Juliana - Desogestrel/Ethinyl Estradiol
|Manufacturer:||Germa Remedies manufactures Juliana - Desogestrel/Ethinyl Estradiol.|
|Uses:||The uses of Juliana - Desogestrel/Ethinyl Estradiol include:|
Oral contraceptives (birth-control pills) are used to prevent pregnancy. Estrogen and progestin are two female sex hormones. Combinations of estrogen and progestin work by preventing ovulation (the release of eggs from the ovaries). They also change the lining of the uterus (womb) to prevent pregnancy from developing and change the mucus at the cervix (opening of the uterus) to prevent sperm (male reproductive cells) from entering. Oral contraceptives are a very effective method of birth control, but they do not prevent the spread of human immunodeficiency virus [HIV, the virus that causes acquired immunodeficiency syndrome (AIDS)] and other sexually transmitted diseases.
Some brands of oral contraceptives are also used to treat acne in certain patients. Oral contraceptives treat acne by decreasing the amounts of certain natural substances that can cause acne.
One type of oral contraceptives (Yaz) is also used to relieve the symptoms of premenstrual dysphoric disorder (physical and emotional symptoms that occur before the menstrual period each month) in women who have chosen to use an oral contraceptive to prevent pregnancy.
How should this medicine be used?
Oral contraceptives come in packets of 21, 28, or 91 tablets to take by mouth once a day, every day or almost every day of a regular cycle. To avoid nausea, take oral contraceptives with food or milk. Take your oral contraceptive at the same time every day. Follow the directions on your prescription label carefully, and ask your doctor or pharmacist to explain any part you do not understand. Take your oral contraceptive exactly as directed. Do not take more or less of it, take it more often, or take it for a longer time than prescribed by your doctor.
Oral contraceptives come in many different brands. Different brands of oral contraceptives contain slightly different medications or doses, are taken in slightly different ways, and have different risks and benefits. Be sure that you know which brand of oral contraceptives you are using and exactly how you should use it. Ask your doctor or pharmacist for a copy of the manufacturer's information for the patient and read it carefully.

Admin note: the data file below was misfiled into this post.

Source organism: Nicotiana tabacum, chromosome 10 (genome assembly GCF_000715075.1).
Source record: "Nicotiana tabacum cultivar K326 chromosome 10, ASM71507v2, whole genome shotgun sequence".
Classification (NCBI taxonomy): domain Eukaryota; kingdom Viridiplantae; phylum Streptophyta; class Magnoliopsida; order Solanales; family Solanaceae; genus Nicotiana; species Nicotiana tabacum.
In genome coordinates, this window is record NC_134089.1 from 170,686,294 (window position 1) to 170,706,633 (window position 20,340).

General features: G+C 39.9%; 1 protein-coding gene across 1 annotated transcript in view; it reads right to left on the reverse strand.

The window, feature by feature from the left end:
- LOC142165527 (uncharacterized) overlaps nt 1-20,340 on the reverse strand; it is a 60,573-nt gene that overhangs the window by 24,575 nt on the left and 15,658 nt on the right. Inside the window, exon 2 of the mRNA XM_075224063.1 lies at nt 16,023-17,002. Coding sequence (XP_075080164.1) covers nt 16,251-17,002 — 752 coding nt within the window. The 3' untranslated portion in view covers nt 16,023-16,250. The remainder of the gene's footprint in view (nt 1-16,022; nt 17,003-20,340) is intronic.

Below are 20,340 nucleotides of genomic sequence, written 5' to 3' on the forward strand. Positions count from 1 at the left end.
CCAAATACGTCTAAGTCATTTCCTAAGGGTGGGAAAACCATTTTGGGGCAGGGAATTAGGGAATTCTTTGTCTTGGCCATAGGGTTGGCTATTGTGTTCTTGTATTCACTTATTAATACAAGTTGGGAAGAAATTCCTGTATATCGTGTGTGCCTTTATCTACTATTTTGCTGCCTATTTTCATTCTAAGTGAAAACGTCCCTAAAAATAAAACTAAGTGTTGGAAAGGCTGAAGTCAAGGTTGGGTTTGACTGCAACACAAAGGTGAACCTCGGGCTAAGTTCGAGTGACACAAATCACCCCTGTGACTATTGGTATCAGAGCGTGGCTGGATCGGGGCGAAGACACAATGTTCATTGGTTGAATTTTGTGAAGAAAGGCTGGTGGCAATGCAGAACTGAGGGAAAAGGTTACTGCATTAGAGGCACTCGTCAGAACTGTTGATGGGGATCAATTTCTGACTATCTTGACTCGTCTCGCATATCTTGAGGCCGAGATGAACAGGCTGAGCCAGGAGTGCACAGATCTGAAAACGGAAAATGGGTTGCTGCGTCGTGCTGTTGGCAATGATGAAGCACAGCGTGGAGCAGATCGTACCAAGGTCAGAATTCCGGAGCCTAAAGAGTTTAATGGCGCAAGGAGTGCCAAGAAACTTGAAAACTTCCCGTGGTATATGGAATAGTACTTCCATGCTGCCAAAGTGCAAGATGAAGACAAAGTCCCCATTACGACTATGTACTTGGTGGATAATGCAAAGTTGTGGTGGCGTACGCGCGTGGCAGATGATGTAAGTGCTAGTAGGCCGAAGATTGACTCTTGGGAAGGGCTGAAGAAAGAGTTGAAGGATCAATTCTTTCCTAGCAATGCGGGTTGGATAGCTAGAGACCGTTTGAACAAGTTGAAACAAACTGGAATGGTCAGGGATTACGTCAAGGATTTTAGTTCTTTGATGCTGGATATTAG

If you have a 21-tablet packet, take one tablet daily for 21 days and then none for 7 days. Then start a new packet.
If you have a 28-tablet packet, take one tablet daily for 28 days. The last set of tablets in most 28 day packets are a different color. These tablets are reminder tablets. They do not contain any active ingredients but may contain iron. Taking one of these tablets every day will help you remember to start your next packet of birth control pills on time. One type of 28-tablet packet contains tablets that are all the same color. All of the tablets in this type of packet contain active ingredients. Whether your packet includes reminder tablets or only active tablets, you should take one tablet daily continuously for 28 days in the order specified in your packet. Start a new packet the day after you take your 28th tablet.
If you have a 91-day tablet packet, take one tablet daily for 91 days. Your packet will contain three trays of tablets. Start with the first tablet on the first tray and continue taking one tablet every day in the order specified on the packet until you have taken all of the tablets on all of the trays. The last set of tablets are a different color. These tablets may contain an inactive ingredient, or they may contain a very low dose of estrogen. Start your new packet the day after you take your 91st tablet.
Your doctor will tell you when you should start taking your oral contraceptive. Oral contraceptives are usually started on the first or fifth day of your menstrual period or on the first Sunday after or on which bleeding begins. Your doctor will also tell you whether you need to use another method of birth control during the first 7 days that you take your oral contraceptive and will help you choose a method. Follow these directions carefully.
You will probably experience withdrawal bleeding similar to a menstrual period while you are taking the inactive tablets or the low dose estrogen tablets or during the week that you do not take your oral contraceptive. If you are taking the type of packet that only contains active tablets, you will not experience any scheduled bleeding, but you may experience unexpected bleeding and spotting, especially at the beginning of your treatment. Be sure to start taking your new packet on schedule even if you are still bleeding.
You may need to use a backup method of birth control if you vomit or have diarrhea while you are taking an oral contraceptive. Talk to your doctor about this before you begin to take your oral contraceptive so that you can prepare a backup method of birth control in case it is needed. If you vomit or have diarrhea while you are taking an oral contraceptive, call your doctor to find out how long you should use the backup method.
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